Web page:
While out for a stroll in a small woods with Tuffy P this afternoon, we kept our eyes open for the possibility of a mushroom or two after all the rain we recently enjoyed. It was Tuffy who spotted the Bear’s Head Tooth. I think there were three of them in the same area, all growing from beech trees, not far from the ground. The one in the picture was nice and fresh, and we harvested it for the table.
These are really unusual-looking fungi and very distinctive. Although I have been foraging for a few years, and have gone out of my way to look for Bear’s Head Tooth on a few occasions, this was the first time I found and collected any in the woods. I’m looking forward to dinner tomorrow.
As always when I write about collecting mushrooms I must caution you to be very careful eating any wild mushroom. If you are not completely certain of the ID, leave it be. There are mushrooms in Ontario woods that will kill you if you ingest them. Admittedly, the Bear’s Head Tooth is very distinctive but still… Be careful please.
The Weather Network has predicted normal summer temperatures this year, but in the Toronto area, higher than normal precipitation. This is good news for the amateur mycologists in the crowd. Last season started off well enough with plenty of morels and plenty of oysters but then a very dry July made it a poor year for chanterelles. Things picked up some later in August and into September. I found my share of hedgehogs, some good puffballs and some milk caps and as usual, plenty of lobster mushrooms.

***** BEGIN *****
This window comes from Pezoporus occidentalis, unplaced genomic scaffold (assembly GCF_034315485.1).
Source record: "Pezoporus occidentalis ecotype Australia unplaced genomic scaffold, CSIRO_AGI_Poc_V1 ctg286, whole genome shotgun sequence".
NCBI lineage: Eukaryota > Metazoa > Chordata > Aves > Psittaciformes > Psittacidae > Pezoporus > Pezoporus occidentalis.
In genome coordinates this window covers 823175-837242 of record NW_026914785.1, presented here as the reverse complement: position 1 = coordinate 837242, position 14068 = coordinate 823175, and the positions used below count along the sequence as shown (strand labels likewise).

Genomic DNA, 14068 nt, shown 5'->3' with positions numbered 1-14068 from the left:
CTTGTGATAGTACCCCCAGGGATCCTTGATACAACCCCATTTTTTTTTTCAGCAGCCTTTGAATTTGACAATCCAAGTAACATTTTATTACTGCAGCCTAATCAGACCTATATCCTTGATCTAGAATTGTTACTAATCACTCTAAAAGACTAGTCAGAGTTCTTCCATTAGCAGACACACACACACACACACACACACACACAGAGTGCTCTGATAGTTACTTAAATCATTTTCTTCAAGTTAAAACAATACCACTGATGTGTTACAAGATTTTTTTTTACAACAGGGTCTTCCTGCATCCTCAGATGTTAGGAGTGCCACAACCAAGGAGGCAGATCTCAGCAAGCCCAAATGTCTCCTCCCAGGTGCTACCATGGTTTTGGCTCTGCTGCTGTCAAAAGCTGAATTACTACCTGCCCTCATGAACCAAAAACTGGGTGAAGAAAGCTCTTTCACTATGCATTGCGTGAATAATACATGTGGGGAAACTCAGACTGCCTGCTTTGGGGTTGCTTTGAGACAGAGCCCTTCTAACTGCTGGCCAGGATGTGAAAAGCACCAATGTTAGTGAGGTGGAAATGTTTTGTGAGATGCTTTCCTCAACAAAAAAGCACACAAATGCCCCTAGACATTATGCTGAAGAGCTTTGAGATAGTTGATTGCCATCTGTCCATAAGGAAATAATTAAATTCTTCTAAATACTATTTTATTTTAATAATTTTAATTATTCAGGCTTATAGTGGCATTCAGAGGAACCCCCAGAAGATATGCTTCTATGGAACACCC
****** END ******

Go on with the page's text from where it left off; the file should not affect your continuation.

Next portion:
I missed those chanterelles last year though. I’d love to see a warm wet July this year to get the chanterelles and the summer boletes off to a good start. Just sayin’.
It’s true according to this NPR article. Thanks Fitz for passing this on.
Some mushrooms are easy to identify without a lot of work. Sometimes, it’s not so easy. Mushrooms don’t always cooperate and look just the way the picture in the field guide does , and if truth were known, there are mistakes in even the best field guides, a scary prospect. One tool to help ID mushrooms is taking spore prints. Mushrooms have spores and a particular variety will always have the same colour spore print each time you find them. In combination with other characteristics, the spore print can be very helpful. I do mine on these handy log sheets which I’ve printed on card stock.
To take a spore print, cut the stem, or stipe, close to the cap, then set the cap, lower side down, on the surface you are using to capture the print. My handy-dandy log sheets have a black and white striped surface. This is because sometimes spore prints are white, and if so, you can’t see them on white paper. Cover your specimens with a bowl of some sort and leave them overnight. They will leave you a spore print of a particular colour.
Occasionally, it’s difficult to get a spore print, especially with younger specimens, but most times, it’s no big deal. Some field guides, like Barron’s Mushrooms of Ontario and Eastern Canada, are organized largely by spore print colour, which can be very handy.